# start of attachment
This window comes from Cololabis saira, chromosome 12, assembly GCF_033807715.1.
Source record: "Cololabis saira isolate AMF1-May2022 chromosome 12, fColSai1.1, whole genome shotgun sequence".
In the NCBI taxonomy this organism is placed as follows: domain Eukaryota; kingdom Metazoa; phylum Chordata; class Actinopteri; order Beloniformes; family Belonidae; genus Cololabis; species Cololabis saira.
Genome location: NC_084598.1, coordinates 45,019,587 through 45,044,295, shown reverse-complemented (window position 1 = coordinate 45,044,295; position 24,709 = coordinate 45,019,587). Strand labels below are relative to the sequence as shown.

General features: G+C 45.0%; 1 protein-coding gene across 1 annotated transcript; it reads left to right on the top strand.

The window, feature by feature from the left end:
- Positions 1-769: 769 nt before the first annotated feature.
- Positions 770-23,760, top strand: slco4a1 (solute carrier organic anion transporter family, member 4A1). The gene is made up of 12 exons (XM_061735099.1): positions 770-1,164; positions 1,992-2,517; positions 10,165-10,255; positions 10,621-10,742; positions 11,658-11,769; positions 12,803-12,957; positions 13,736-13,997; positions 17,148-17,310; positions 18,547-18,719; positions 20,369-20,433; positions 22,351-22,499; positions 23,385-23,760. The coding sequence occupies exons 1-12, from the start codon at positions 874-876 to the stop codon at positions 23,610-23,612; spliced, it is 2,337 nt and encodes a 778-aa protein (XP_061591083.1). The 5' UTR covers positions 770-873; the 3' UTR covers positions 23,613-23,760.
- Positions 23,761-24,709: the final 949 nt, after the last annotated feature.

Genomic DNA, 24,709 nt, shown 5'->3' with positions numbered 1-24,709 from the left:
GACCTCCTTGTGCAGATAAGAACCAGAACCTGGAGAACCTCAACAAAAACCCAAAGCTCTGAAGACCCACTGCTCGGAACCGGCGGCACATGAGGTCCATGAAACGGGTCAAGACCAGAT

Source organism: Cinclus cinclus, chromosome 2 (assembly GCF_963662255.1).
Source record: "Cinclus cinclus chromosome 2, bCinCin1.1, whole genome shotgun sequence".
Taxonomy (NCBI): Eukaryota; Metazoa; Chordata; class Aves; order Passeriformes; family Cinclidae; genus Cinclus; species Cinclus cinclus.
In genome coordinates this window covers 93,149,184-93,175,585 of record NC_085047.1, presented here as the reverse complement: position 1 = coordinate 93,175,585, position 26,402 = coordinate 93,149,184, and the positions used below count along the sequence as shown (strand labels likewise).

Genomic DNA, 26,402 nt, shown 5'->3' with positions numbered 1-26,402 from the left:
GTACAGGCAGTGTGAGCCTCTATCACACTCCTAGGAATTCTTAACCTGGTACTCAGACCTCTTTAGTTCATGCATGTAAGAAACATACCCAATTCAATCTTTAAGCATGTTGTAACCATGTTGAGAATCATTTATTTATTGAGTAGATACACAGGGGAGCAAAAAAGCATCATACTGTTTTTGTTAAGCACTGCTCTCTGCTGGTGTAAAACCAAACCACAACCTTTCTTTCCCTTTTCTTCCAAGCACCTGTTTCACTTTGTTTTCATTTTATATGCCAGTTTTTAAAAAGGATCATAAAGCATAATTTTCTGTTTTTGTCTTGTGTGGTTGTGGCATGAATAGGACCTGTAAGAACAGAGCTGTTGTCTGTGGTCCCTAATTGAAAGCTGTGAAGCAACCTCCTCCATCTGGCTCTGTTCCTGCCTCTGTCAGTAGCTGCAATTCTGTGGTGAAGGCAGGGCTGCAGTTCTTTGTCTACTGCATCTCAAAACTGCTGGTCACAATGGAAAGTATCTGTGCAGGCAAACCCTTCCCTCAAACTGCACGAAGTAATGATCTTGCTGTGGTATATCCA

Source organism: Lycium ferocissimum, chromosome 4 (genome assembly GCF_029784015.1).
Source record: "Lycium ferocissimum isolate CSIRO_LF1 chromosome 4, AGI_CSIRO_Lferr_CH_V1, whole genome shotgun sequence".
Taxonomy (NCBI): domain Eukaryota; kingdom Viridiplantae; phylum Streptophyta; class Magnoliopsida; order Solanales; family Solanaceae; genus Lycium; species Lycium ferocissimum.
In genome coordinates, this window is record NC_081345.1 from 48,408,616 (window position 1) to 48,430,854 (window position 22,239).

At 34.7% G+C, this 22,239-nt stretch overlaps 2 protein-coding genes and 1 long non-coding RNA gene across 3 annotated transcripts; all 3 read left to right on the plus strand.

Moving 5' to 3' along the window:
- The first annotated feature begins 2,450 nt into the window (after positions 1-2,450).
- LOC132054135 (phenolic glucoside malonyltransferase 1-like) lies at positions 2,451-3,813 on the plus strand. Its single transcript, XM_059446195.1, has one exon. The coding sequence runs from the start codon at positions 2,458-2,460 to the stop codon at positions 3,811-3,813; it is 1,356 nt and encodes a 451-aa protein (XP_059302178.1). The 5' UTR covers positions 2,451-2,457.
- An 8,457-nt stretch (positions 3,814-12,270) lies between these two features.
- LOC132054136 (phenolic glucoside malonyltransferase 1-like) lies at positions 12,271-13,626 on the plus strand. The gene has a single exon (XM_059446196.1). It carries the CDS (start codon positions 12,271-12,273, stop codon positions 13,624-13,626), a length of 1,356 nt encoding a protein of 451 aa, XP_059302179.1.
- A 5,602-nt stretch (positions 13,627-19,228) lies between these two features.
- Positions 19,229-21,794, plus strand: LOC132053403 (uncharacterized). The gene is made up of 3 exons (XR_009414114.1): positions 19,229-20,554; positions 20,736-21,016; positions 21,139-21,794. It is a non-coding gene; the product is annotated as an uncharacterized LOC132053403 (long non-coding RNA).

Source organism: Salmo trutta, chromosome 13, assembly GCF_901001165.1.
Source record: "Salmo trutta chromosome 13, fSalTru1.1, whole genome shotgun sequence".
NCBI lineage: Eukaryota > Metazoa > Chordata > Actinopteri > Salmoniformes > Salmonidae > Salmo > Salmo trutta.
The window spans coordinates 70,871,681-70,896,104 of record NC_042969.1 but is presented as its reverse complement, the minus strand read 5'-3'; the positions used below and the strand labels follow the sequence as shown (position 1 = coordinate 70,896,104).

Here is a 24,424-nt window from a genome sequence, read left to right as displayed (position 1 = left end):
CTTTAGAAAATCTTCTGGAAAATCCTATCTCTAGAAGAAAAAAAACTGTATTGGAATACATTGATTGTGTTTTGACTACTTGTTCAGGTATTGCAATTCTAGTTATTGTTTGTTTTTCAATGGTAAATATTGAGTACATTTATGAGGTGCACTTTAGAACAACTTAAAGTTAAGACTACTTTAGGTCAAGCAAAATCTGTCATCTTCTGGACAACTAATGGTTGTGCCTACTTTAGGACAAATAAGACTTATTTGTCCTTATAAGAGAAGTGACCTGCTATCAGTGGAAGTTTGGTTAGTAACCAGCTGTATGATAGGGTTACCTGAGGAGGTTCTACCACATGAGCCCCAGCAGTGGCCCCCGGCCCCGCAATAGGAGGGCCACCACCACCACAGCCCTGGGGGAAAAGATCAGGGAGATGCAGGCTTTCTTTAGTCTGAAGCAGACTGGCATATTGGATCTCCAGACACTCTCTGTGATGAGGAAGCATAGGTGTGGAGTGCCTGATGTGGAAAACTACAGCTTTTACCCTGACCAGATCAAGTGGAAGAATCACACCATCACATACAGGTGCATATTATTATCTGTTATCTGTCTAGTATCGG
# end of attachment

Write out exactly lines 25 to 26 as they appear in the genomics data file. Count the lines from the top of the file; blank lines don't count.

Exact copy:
- LOC132054135 (phenolic glucoside malonyltransferase 1-like) lies at positions 2,451-3,813 on the plus strand. Its single transcript, XM_059446195.1, has one exon. The coding sequence runs from the start codon at positions 2,458-2,460 to the stop codon at positions 3,811-3,813; it is 1,356 nt and encodes a 451-aa protein (XP_059302178.1). The 5' UTR covers positions 2,451-2,457.
- An 8,457-nt stretch (positions 3,814-12,270) lies between these two features.